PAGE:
The distinctive Jackson headstock is a modern classic
The RR24's simple setup makes it the perfect metal weapon
The RR24: licensed to thrill!
Rhoads didn't spend long on this earth. The neo-classical guitar prodigy was plucked from Quiet Riot to join Ozzy Osbourne's band in 1980, contributed to just two albums and was pulled from the wreckage of a light aircraft at the tender age of 25.
If there is a silver lining to this tale, it's that before his death Rhoads collaborated with the Californian luthier Grover Jackson to design his own signature model. Originally known as the 'Concorde' (before a more refined version was renamed the Randy Rhoads), the resulting guitar was not only Jackson's first production electric but it was also the model that put the company securely on the map.
According to TG's calculations, the RR24 we're testing here is one of eight Randy Rhoads models on Jackson's books. And based on a perusal of the price sheet, it sits somewhere between the USA Select Series RR1T (at £2,099) and the entry-level JS30RR (at £249).
Granted, TG has never had our hands on the bells-and-whistles RR1T, but we were blown away by the JS30RR and RR5 models and we're expecting serious justification for the price hike of the RR24. Is this model really four times better than its bargain basement equivalent? Seriously?
Obviously, you can't mess around with the basic appearance of the Randy Rhoads guitar (the design is pretty much defined by its characteristic shape), so Jackson has given its design team yet another afternoon off and set the band saw in its Japanese factory to 'business as usual.'
The result might be derivative to anyone who has flicked through a Jackson catalogue over the past three decades, but this model is dynamite in its own right, with a vicious upper bout that makes the body look like a Flying V with a hernia, bevelled edges all round and the trademark six-in-line headstock that Rhoads supposedly designed himself.
The RR24's body material is the same as the top-spec models (solid alder), but inevitably the colour options are more limited than the Graveyard, Snakeskin and Pile O' Skulls finishes that you'll find in the US Select Series.
Frankly, TG thought this particular black and yellow colour scheme made the RR24 look like the kind of wasp that you really wouldn't want turning up at your family barbecue, but at least the inlays of this axe should go down well with Jackson purists, with those MOTO shark fin position markers punched into a bound ebony board and at regular intervals along the two-octave rock maple neck.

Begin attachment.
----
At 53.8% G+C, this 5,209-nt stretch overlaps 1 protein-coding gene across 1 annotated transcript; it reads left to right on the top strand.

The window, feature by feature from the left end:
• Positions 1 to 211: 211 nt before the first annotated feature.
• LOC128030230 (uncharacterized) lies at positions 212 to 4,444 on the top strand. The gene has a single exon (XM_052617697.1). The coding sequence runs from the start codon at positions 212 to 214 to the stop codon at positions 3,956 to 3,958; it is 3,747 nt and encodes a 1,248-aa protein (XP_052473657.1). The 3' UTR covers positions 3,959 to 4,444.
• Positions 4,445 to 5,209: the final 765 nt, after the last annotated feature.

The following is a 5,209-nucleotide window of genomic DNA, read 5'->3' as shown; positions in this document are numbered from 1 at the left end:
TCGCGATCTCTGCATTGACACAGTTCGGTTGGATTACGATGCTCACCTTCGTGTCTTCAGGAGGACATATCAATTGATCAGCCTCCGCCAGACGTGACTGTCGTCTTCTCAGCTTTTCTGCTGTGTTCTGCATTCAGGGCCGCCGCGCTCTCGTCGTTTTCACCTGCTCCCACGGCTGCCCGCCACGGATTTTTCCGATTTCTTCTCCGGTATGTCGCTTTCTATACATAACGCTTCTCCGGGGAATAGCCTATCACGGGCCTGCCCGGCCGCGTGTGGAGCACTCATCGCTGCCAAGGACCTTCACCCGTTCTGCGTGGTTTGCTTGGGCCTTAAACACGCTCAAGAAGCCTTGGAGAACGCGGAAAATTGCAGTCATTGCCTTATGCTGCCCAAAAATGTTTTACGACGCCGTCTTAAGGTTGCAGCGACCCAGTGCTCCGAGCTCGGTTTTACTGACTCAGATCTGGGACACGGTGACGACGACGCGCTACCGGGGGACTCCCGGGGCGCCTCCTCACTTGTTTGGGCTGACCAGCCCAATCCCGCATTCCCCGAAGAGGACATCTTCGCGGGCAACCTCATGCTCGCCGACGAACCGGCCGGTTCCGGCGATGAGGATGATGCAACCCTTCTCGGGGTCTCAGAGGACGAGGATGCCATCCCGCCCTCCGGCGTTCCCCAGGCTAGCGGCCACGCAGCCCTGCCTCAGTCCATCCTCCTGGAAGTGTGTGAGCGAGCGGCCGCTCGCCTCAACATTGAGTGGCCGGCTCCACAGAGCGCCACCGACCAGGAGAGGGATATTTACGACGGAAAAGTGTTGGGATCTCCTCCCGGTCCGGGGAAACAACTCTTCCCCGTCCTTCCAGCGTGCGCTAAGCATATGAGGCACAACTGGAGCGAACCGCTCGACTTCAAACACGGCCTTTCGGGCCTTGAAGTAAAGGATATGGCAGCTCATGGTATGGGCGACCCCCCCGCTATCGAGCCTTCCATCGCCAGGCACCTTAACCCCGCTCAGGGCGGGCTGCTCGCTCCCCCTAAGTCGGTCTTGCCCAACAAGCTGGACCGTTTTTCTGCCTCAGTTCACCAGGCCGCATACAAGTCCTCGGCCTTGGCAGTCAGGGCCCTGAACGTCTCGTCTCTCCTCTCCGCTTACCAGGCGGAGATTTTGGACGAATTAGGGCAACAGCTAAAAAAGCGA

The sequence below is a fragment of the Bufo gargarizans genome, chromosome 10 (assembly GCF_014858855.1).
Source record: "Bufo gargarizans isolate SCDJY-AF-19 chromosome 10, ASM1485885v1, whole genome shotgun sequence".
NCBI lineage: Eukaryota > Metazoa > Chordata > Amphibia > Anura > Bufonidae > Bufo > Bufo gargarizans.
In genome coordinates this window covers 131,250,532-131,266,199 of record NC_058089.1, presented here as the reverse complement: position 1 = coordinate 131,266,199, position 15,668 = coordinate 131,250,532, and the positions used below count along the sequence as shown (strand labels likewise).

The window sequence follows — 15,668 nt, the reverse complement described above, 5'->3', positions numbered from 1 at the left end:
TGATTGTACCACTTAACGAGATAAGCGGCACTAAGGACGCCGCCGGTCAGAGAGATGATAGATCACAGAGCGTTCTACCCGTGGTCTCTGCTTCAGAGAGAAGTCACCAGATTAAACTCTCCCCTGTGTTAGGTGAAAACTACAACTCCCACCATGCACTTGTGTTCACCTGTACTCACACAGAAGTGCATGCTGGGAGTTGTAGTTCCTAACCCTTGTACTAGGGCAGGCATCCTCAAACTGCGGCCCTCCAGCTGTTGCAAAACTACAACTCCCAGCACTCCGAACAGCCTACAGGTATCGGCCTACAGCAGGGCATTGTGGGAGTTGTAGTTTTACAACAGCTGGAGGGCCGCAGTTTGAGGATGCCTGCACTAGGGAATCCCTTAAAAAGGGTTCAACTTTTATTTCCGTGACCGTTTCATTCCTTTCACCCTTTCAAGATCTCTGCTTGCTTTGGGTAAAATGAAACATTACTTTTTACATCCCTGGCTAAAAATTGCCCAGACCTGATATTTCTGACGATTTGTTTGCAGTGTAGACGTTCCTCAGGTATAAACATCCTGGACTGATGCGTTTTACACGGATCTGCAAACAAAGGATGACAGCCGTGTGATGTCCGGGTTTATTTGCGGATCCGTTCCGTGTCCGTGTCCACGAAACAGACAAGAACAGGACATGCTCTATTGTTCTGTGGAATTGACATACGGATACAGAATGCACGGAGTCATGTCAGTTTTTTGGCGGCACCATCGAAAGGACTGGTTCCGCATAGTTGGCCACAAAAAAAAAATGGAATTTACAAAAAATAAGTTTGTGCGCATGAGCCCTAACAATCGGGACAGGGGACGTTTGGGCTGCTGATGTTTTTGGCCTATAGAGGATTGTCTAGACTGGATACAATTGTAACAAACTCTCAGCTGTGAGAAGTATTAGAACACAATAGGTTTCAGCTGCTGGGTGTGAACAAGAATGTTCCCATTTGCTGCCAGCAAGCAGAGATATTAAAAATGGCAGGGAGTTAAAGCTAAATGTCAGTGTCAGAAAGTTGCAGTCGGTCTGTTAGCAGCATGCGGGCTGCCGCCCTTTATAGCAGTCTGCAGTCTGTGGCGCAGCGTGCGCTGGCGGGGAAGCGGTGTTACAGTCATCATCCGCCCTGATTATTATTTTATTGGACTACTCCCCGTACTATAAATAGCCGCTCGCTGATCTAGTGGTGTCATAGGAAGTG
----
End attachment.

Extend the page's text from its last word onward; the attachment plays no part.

Ah yes, the neck. One of the unique selling points of the RR24 model over its lower-priced siblings is that it features a neck-thru-body construction. This means that the neck doesn't stop when it hits the body; it forms an integral part of it. It's not much to look at (although in this case the heel is admirably svelte as a result), but it should translate into lengthy sustain and bring a subtle edge to the tone of the alder.
Perhaps even more importantly, the rugged nature of this neck format should help compensate for the potentially fragile kinking of the headstock. A metal guitar without a floating vibrato is like a porn star without a schlong, and while there's a comparable model for people who find that sort of thing a bit of a faff (the RR5 at £869), Jackson has equipped the RR24 with a classic Floyd Rose double-locking two-point trem finished in black.
With a bit of luck, the dealer should already have set this up if you buy the RR24 from a shop (though it'll only take a few moments with an Allen key if not). Once that's done, you'll just need to make subtle adjustments via the fine-tuners every now and again, regardless of how viciously you tug the screw-in whammy bar. TG can't decide if the RR24's pickup configuration is exciting or slightly limited.
On the one hand, you've only got one pickup in the bridge position and a single volume control to set the output level.
On the other, it should be noted that the pickup in question is an EMG81: perhaps the most revered active humbucker on the scene since its launch in 1979 and a far more interesting prospect than either the Seymour Duncan or own-brand Jackson humbuckers that appear further down the RR range. The only trouble will arise in the (unlikely) event that we don't actually like the bugger…
There's a lot of wood in the RR24, but it's spread over a wide area rather than swamping your chest and balances far better than many models with a comparable shape. This comfort extends to the fingers.
Physically, there's literally nothing you can't do on this guitar - from slackening the strings with the tremolo to nail the quintessential metal 'motorbike' sound to stretching the top notes up to squeal-tastic levels with a yank in the opposite direction.
The RR24's tone was always going to be more divisive. As we've noted in the past, the 81 doesn't really 'do' mellow; here we found it was too biting for chords and demanded that we use our Marshall to soften it because of the lack of a tone dial.
While this initially made TG grumble something about how the dozy buggers should have put an EMG85 at the neck, it all started making sense when we hit the gain. In case you hadn't guessed, this is a lead guitarist's guitar. You're meant to use it for legato, tapping, alternate picking - all the techniques that demand pin-sharp sonic clarity.
And when it comes to clarity, you can't beat the 81. Where a thicker 'bucker would most likely have lost some of the nuances as we brushed over the strings at warp-speed and high gain, this malevolent black beastie didn't miss a beat, delivering a stunning ragged sneer that was somehow still crystal clear.
Has Randy Rhoads really been dead for 25 years? It doesn't seem like it, and that's doubtless because his stunning signature models have kept his name burning with neon intensity in the metal scene.